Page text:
Obtaining Proof of U.S. Citizenship

If you have a right to U.S. citizenship, what's next in terms of demonstrating that to government officials and others?

If you believe you are a U.S. citizen, you'll want a document to prove it.

If you were born on U.S. soil (a U.S. state or a U.S. territory, meaning Puerto Rico, the U.S. Virgin Islands, or Guam) and there is a record of your birth, in most cases, a standard U.S. birth certificate issued by a state government is your primary proof of U.S. citizenship. (Birth certificates issued by hospitals are not official records and do not serve as proof of citizenship.) If your birth was not registered within six months of your birth date, or there are other anomalies on your birth certificate, some government agencies might require the “long-form” of your birth certificate or other secondary proof of your birth in the United States.

If you were naturalized in the United States, you will have a naturalization certificate.

However, if your birth took place outside the territorial United States and you have a right to U.S. citizenship through your parents, you will not have any of these documents. (Such rights are discussed in detail in the article U.S. Citizenship by Birth or Through Parents.) In this case, you will have to apply for either a U.S. passport or a certificate of citizenship.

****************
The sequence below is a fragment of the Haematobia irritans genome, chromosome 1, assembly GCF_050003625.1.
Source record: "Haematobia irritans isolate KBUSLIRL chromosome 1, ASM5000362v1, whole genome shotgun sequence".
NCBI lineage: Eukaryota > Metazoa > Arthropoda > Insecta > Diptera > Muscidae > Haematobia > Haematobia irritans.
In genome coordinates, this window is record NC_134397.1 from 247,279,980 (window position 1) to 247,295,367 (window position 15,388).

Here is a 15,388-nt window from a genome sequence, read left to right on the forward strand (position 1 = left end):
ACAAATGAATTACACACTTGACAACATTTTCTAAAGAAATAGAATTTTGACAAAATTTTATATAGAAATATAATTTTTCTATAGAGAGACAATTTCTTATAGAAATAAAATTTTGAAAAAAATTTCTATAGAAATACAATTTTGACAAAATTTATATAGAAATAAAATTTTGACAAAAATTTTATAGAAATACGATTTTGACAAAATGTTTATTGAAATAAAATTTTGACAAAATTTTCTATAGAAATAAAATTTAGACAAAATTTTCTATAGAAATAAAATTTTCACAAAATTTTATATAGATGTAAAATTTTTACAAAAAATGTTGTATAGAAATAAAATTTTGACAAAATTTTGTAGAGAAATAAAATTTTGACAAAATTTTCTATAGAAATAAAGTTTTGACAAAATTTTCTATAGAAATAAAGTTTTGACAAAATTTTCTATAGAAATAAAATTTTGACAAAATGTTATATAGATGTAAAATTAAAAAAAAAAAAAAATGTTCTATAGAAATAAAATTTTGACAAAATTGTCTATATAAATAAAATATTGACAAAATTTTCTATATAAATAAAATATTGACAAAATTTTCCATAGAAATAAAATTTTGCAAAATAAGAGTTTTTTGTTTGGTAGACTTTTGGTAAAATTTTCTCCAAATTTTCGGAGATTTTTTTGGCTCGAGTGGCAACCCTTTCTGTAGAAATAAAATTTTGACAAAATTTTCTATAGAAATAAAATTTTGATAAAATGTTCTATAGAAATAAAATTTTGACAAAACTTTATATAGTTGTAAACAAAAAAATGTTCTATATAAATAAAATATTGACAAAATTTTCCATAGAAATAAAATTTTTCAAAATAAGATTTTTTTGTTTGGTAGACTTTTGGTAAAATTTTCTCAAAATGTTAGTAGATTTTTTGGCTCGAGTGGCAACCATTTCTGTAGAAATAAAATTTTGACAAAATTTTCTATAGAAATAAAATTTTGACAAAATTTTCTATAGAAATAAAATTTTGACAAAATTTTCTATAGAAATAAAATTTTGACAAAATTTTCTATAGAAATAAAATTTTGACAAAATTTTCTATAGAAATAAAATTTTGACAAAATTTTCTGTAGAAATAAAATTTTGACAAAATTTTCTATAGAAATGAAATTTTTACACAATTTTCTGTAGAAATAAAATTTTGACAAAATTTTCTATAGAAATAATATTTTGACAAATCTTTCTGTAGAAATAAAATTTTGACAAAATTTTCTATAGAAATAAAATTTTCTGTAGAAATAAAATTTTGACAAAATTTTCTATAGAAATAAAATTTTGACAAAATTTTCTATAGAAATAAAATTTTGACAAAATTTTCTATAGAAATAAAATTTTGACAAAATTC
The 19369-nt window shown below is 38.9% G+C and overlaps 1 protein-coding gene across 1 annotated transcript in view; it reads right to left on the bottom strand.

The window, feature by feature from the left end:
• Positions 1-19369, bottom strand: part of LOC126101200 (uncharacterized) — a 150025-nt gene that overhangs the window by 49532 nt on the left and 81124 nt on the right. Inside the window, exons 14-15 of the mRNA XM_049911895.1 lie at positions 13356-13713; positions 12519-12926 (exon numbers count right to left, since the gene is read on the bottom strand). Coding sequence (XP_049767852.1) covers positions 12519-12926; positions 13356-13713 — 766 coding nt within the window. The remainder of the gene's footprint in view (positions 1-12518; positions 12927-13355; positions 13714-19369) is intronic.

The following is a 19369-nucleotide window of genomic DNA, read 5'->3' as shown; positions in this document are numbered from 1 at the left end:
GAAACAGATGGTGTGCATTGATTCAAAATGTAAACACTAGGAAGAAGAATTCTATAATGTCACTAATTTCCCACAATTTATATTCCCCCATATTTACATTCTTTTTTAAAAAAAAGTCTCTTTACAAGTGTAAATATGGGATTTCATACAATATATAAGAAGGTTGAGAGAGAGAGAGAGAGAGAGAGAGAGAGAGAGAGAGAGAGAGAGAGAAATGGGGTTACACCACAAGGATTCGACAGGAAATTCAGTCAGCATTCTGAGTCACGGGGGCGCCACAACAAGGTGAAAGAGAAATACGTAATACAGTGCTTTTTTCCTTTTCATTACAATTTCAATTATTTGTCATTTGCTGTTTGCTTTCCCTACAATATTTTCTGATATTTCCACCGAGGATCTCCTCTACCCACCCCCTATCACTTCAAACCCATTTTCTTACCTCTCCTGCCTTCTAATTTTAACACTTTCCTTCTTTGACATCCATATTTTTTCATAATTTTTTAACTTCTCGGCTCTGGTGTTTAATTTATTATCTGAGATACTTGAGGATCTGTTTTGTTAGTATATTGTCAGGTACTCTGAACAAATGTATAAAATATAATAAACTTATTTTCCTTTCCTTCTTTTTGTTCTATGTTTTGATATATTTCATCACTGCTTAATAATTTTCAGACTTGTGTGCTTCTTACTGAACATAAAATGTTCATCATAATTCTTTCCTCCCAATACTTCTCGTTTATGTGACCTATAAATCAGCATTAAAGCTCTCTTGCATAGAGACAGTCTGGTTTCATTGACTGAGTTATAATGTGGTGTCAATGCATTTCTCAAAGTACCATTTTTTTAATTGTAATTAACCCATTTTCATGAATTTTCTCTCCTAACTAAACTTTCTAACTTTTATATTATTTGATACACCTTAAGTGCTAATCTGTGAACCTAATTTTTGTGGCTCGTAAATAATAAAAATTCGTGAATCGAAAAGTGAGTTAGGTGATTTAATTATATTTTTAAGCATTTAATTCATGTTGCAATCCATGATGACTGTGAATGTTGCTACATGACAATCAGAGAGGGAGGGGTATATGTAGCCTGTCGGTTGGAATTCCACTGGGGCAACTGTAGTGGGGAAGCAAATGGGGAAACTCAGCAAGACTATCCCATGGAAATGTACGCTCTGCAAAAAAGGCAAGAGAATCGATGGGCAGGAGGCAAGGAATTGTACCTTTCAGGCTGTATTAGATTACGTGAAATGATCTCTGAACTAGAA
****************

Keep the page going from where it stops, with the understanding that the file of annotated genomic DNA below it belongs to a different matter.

U.S. Passports

If you were born abroad to a U.S. citizen parent abroad and you have a claim to citizenship, you can apply for a U.S. passport in the same way as someone born in the United States. However, you will have the added requirement of establishing your citizenship claim. The evidence you'll need to have on hand might include:

  • your foreign birth certificate, proving your relationship to your parent
  • proof of your parent’s U.S. citizenship
  • your parent’s marriage certificate (if applicable)
  • evidence that your parent complied with any applicable U.S. residency requirements or was physically present in the U.S. for the amount of time required to pass on U.S. citizenship to you, and